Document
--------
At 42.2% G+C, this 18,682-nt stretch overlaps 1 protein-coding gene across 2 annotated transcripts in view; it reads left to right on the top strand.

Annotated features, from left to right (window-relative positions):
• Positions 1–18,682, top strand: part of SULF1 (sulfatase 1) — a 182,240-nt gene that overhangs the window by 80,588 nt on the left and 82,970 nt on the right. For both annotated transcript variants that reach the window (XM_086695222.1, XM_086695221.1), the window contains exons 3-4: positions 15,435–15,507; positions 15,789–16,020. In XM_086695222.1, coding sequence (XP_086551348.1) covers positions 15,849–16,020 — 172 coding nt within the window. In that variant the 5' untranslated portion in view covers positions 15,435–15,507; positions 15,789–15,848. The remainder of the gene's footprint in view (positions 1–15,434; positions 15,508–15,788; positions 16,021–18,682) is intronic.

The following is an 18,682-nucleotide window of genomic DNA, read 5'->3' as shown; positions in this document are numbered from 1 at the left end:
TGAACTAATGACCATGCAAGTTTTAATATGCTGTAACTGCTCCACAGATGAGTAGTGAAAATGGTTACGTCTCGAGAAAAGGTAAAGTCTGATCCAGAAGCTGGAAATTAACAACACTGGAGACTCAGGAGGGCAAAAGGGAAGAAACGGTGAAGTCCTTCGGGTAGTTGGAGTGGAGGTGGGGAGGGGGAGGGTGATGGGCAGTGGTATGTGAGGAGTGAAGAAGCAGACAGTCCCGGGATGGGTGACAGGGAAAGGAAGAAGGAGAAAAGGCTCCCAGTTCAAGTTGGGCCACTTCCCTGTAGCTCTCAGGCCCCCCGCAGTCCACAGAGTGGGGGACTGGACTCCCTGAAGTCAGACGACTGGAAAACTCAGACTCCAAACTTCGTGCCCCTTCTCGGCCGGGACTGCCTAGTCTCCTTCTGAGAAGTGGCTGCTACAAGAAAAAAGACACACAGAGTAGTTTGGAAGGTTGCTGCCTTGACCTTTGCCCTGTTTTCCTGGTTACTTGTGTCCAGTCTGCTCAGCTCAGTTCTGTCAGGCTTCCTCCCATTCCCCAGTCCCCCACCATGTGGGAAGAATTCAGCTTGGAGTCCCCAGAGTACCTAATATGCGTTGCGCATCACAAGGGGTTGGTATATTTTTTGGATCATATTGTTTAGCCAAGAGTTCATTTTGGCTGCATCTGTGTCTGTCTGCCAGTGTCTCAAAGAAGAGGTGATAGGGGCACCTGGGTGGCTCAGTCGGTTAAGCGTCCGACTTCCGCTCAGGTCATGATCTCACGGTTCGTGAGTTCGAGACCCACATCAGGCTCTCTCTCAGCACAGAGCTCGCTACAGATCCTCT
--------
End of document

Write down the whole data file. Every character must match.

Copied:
At 42.2% G+C, this 18,682-nt stretch overlaps 1 protein-coding gene across 2 annotated transcripts in view; it reads left to right on the top strand.

Annotated features, from left to right (window-relative positions):
• Positions 1–18,682, top strand: part of SULF1 (sulfatase 1) — a 182,240-nt gene that overhangs the window by 80,588 nt on the left and 82,970 nt on the right. For both annotated transcript variants that reach the window (XM_086695222.1, XM_086695221.1), the window contains exons 3-4: positions 15,435–15,507; positions 15,789–16,020. In XM_086695222.1, coding sequence (XP_086551348.1) covers positions 15,849–16,020 — 172 coding nt within the window. In that variant the 5' untranslated portion in view covers positions 15,435–15,507; positions 15,789–15,848. The remainder of the gene's footprint in view (positions 1–15,434; positions 15,508–15,788; positions 16,021–18,682) is intronic.

The following is an 18,682-nucleotide window of genomic DNA, read 5'->3' as shown; positions in this document are numbered from 1 at the left end:
TGAACTAATGACCATGCAAGTTTTAATATGCTGTAACTGCTCCACAGATGAGTAGTGAAAATGGTTACGTCTCGAGAAAAGGTAAAGTCTGATCCAGAAGCTGGAAATTAACAACACTGGAGACTCAGGAGGGCAAAAGGGAAGAAACGGTGAAGTCCTTCGGGTAGTTGGAGTGGAGGTGGGGAGGGGGAGGGTGATGGGCAGTGGTATGTGAGGAGTGAAGAAGCAGACAGTCCCGGGATGGGTGACAGGGAAAGGAAGAAGGAGAAAAGGCTCCCAGTTCAAGTTGGGCCACTTCCCTGTAGCTCTCAGGCCCCCCGCAGTCCACAGAGTGGGGGACTGGACTCCCTGAAGTCAGACGACTGGAAAACTCAGACTCCAAACTTCGTGCCCCTTCTCGGCCGGGACTGCCTAGTCTCCTTCTGAGAAGTGGCTGCTACAAGAAAAAAGACACACAGAGTAGTTTGGAAGGTTGCTGCCTTGACCTTTGCCCTGTTTTCCTGGTTACTTGTGTCCAGTCTGCTCAGCTCAGTTCTGTCAGGCTTCCTCCCATTCCCCAGTCCCCCACCATGTGGGAAGAATTCAGCTTGGAGTCCCCAGAGTACCTAATATGCGTTGCGCATCACAAGGGGTTGGTATATTTTTTGGATCATATTGTTTAGCCAAGAGTTCATTTTGGCTGCATCTGTGTCTGTCTGCCAGTGTCTCAAAGAAGAGGTGATAGGGGCACCTGGGTGGCTCAGTCGGTTAAGCGTCCGACTTCCGCTCAGGTCATGATCTCACGGTTCGTGAGTTCGAGACCCACATCAGGCTCTCTCTCAGCACAGAGCTCGCTACAGATCCTCT